- Storage of (hard-copy)
records takes up large amounts of space; information not easily retrieved.
- Obsolete equipment for some
staff and faculty.
- Training and equipment
issues with SCT Banner access most cases, accessible via the Web.
- Inadequate resources for
supporting network access to student residence halls.
Networking and Access to Information
- Lack of campus-wide
connections to communications networks, including the residence halls.
- Few and scattered networked
- Limited distance learning
- Limited CD-ROM database
- Need for increased library
- Limited Bandwidth for
current networks and external connections.
- Lack of definition for
infrastructure requirements for new construction/renovation.
Support Services and Maintenance
- Ad-hoc basis for upgrading
of technology for staff, faculty and students.
- Random technology repair
- Inadequate general purpose
computer lab support.
- Lack of specified
campus-wide technology standards.
- Lack of faculty/staff
support center to encourage the integration of Information Technology (IT)
into the curriculum.
- Only limited number of
classrooms are adequately equipped with IT.
discipline-specific computer labs.
- Insufficient quantity and
quality of IT.
- Limited incentive system to
encourage faculty to integrate IT into curriculum.
- Limited resources for
faculty to pursue course development.
WEB Inter/Intra-Net Development
- Limited resources in
personnel, hardware and software to fully develop and maintain WEB
- Limited WEB awareness in
the university community and its positive significance.
- Develop an on-going
planning process for information technology expansion, use, maintenance,
replacement and training.
- Establish campus-wide
standards for networking, hardware and software. Standardization and
formality needs reviewing with regard to training requirements.
- Specify control
responsibilities and duties with regard to academic and administrative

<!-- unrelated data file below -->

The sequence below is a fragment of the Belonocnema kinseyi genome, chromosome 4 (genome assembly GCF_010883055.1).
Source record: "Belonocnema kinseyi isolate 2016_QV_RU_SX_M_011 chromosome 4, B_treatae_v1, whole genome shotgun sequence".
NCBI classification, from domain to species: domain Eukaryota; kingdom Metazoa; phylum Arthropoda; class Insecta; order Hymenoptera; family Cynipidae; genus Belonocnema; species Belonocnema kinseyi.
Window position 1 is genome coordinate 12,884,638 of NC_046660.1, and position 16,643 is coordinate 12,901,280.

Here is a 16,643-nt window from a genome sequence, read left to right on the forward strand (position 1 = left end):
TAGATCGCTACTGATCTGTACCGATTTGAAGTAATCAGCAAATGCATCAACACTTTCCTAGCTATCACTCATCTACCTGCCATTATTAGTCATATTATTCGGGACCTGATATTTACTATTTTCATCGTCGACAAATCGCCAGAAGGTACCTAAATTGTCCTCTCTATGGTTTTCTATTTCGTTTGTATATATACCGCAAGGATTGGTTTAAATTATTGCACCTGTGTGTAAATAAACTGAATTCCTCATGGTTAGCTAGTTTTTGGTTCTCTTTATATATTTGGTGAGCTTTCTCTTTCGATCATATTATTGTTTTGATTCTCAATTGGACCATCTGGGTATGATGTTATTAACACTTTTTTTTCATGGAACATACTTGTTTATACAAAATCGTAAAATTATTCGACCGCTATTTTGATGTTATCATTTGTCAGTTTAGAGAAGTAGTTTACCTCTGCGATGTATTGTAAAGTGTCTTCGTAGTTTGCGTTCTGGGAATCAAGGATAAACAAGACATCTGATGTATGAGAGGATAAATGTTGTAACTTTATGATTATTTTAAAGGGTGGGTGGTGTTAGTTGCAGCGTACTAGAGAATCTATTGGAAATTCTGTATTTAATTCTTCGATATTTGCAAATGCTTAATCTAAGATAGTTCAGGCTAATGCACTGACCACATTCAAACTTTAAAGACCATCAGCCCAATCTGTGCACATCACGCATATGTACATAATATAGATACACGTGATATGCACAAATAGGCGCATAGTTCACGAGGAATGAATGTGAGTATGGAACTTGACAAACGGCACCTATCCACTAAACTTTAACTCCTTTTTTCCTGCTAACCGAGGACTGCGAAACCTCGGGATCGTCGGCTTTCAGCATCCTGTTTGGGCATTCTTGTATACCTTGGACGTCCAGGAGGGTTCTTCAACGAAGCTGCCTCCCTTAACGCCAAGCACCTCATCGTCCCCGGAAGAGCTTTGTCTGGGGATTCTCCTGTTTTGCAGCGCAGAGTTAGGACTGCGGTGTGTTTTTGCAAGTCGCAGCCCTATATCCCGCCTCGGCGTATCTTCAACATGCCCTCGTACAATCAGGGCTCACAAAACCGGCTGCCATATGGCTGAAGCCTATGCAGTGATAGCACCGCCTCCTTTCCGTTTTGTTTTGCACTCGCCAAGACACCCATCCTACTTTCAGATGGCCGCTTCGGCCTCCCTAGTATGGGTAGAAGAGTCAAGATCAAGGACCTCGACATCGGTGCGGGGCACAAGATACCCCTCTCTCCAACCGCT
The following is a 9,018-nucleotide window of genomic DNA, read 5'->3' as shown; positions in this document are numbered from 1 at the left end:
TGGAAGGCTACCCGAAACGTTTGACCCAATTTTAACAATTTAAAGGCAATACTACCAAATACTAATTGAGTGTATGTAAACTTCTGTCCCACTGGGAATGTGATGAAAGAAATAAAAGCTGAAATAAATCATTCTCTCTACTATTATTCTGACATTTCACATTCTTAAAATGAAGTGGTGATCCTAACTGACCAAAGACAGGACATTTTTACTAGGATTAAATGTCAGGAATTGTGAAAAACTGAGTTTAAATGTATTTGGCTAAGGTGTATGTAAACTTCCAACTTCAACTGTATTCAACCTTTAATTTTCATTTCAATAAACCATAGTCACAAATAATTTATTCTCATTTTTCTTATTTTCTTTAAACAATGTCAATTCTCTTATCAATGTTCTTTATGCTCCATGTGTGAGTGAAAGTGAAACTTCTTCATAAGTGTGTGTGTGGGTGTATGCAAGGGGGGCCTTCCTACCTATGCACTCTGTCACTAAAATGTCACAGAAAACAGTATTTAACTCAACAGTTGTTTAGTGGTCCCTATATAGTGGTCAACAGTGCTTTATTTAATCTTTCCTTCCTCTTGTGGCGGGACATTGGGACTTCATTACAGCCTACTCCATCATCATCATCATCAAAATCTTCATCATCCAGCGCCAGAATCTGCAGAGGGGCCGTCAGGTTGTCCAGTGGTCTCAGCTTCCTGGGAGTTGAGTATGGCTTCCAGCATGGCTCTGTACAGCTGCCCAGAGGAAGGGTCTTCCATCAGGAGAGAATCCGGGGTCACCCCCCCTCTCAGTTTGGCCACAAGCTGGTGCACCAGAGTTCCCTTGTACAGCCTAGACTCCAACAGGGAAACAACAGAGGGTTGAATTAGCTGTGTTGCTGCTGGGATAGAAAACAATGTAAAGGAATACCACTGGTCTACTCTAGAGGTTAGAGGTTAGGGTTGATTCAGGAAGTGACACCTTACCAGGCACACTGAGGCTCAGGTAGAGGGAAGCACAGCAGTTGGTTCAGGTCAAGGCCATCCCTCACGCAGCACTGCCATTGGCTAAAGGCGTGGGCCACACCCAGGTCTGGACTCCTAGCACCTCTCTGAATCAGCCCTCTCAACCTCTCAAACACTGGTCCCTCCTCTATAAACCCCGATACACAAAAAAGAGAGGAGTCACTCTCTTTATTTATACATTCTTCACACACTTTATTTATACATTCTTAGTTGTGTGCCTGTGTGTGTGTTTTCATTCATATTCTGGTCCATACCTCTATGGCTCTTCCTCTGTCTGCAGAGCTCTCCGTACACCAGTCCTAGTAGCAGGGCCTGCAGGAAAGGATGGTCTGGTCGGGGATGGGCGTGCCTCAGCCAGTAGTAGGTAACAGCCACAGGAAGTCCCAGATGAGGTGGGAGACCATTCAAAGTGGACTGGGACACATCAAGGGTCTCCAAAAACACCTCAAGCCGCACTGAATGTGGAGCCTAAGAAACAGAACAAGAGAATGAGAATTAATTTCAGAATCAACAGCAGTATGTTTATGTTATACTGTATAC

- Implement a systematic
- Explore alternative sources
of funding and out-source as possible for more cost-effective services;
develop a funding plan for on-going technology support.
- Develop a reward system to
encourage instructional technology use.
- Facilitate development of
WEB based instruction by identifying and implementing policy for
- Develop/implement policy
for faculty/staff participation of ‘in-house’ IT training.
- Faculty, staff and student
use of information technology will be enhanced.
- Delivery of information
services will be streamlined.
- University information
technology implementation will be clarified.
- Enhanced funding for
information services will increase capabilities and use.
- Lines of duty and
responsibility will be clarified.
- University members will be
equally aware of and skilled in IT.
TELECOMMUNICATIONS TECHNOLOGIES SERVICES
- Identify training to
enhance professional development in the technical area.
- Develop training plans for
professional certification and maintenance thereof.
- Identify administrative/academic
software need and address.
- Address support positions
for WEB development and Telephone
- Maintain and develop
information technology staffs level of skill and knowledge.
- Provide IT staff a Plan to
address growth for professional development which intern increases the IT
staff's ability to address newer and leading edge technologies.
- Providing adequate means by
which software for faculty may be delivered in a timely manner.
- Addressing support issues
to increase the levels of access of technology by the faculty, staff and
- Develop education and
training programs for faculty, staff and student assistants.
- Expand technology literacy
skills expected of students in the literacy classes.
- Define a minimum expected
level of computing skills for faculty and staff.
- Design training that
supports a basic level of competency for all lab assistants, staff and
- Increased proficiency with
information technology uses and applications by faculty and staff.
- Increased awareness of
available information technology on campus.
- Achievement of an
acceptable level of technology literacy for WNMU graduates.
- Proper and valuable
assistance provided when needed and where needed for faculty, staff and
- Implement a comprehensive
Student Information System (MIS).